HEALTH -- December 18, 2009 at 4:03 PM ET
Report: Nearly 1 Percent of Children Diagnosed with Autism
Nearly one in every 110 8-year-olds in the U.S. has been diagnosed with a form of autism, according to a federal study released Friday. The study, from the Centers for Disease Control and Prevention, also found that the disorder occurs four times as often in boys as it does in girls.
Autism symptoms actually spread across a range of disorders known as autism spectrums disorders -- which include autism, Asperger disorder and others. People with an autism spectrum disorder have trouble with social interactions and communication.
The new numbers represent an uptick from the 1-in-150 prevalence found in a previous CDC estimate, but they align with the results of a telephone survey study the CDC released in October, which found that about 1 in 100 children had autism.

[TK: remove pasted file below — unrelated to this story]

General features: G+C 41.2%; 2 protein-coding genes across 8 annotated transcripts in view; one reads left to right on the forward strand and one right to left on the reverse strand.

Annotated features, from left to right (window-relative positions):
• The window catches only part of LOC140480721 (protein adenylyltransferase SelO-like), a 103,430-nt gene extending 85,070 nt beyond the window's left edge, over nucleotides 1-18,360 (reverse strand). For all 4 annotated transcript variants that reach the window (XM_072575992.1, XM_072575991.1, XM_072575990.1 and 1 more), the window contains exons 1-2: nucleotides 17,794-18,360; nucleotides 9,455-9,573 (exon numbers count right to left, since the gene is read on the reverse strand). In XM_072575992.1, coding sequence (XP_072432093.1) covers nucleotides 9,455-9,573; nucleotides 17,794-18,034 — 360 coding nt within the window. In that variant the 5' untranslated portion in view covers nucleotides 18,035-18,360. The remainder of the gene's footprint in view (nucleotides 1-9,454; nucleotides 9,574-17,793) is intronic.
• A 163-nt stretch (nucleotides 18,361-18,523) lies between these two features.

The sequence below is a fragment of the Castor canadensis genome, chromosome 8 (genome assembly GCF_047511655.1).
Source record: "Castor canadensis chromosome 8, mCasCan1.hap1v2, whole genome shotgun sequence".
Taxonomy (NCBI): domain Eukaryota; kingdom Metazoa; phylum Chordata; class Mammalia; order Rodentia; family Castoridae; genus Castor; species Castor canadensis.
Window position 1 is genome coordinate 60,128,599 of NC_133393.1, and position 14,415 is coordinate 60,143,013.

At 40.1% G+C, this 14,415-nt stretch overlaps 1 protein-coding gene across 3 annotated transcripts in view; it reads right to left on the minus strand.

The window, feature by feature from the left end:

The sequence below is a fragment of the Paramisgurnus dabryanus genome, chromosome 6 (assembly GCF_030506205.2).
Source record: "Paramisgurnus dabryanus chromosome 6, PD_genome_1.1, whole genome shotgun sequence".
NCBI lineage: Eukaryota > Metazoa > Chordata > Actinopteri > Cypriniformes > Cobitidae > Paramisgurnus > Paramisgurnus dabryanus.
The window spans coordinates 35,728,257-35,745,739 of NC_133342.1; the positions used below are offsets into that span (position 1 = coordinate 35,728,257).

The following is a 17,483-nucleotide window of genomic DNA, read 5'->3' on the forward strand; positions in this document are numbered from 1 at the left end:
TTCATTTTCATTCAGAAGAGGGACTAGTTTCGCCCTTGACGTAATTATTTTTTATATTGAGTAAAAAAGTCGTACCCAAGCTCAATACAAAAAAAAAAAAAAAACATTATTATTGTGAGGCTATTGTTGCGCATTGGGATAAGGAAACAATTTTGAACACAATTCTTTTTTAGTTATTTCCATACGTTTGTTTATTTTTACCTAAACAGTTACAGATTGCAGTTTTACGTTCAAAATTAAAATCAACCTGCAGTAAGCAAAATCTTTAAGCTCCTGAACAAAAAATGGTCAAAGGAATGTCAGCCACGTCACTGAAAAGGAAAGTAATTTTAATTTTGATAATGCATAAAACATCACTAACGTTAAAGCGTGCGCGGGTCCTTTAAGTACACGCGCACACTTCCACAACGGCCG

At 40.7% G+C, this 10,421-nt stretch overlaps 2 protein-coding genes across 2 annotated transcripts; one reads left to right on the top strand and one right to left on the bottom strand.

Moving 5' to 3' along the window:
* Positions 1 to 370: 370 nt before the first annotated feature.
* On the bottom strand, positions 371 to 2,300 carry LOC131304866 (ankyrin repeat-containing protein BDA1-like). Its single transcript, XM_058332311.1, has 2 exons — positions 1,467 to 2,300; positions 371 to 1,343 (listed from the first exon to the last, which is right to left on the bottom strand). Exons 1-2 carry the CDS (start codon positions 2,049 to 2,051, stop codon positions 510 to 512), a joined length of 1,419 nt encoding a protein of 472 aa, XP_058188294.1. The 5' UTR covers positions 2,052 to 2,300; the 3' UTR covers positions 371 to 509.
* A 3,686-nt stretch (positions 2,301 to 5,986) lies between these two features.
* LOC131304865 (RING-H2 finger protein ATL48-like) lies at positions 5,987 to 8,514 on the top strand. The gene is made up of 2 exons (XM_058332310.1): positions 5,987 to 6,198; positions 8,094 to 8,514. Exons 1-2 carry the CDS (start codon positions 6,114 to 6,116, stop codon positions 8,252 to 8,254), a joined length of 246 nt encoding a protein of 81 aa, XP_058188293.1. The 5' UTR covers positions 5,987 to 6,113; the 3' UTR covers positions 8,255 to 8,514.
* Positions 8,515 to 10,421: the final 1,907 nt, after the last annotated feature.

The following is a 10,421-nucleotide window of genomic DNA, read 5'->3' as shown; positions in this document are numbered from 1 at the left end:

The new study analyzed the medical records of more than 300,000 children in 10 communities across the U.S. The medical records are from 2006; the previous CDC study had looked at records from 2002. The researchers chose to look at 8-year-olds because autism has usually been diagnosed by that age.
Experts don't know whether the rise in autism diagnoses reflects an actual increase in the prevalence of the disorder, or whether it's simply being diagnosed more often.
But study author Catherine Rice, a researcher at the CDC's National Center on Birth Defects and Developmental Disabilities, said they couldn't rule out that it was actually occurring more often -- due to an increase in the age at which women are giving birth, environmental factors, or other unknown reasons.
"This is a major issue," Gary Goldstein, the president of the Kennedy Krieger Institute in Baltimore, which treats children with developmental disabilities, told the Baltimore Sun. "[...] We need to have recognition and early intervention and we need research to understand what's causing all this stuff."